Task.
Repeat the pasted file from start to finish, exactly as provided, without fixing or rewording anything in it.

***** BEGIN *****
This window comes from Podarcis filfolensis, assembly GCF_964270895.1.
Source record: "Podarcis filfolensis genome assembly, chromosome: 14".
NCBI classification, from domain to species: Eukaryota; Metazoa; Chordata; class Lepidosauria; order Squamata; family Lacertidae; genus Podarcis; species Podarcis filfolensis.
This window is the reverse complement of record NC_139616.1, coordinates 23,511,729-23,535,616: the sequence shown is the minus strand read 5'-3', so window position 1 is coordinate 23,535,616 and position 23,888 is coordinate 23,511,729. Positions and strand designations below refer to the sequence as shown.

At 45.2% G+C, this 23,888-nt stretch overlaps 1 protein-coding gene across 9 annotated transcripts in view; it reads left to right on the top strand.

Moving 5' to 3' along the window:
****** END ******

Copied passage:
This window comes from Podarcis filfolensis, assembly GCF_964270895.1.
Source record: "Podarcis filfolensis genome assembly, chromosome: 14".
NCBI classification, from domain to species: Eukaryota; Metazoa; Chordata; class Lepidosauria; order Squamata; family Lacertidae; genus Podarcis; species Podarcis filfolensis.
This window is the reverse complement of record NC_139616.1, coordinates 23,511,729-23,535,616: the sequence shown is the minus strand read 5'-3', so window position 1 is coordinate 23,535,616 and position 23,888 is coordinate 23,511,729. Positions and strand designations below refer to the sequence as shown.

At 45.2% G+C, this 23,888-nt stretch overlaps 1 protein-coding gene across 9 annotated transcripts in view; it reads left to right on the top strand.

Moving 5' to 3' along the window: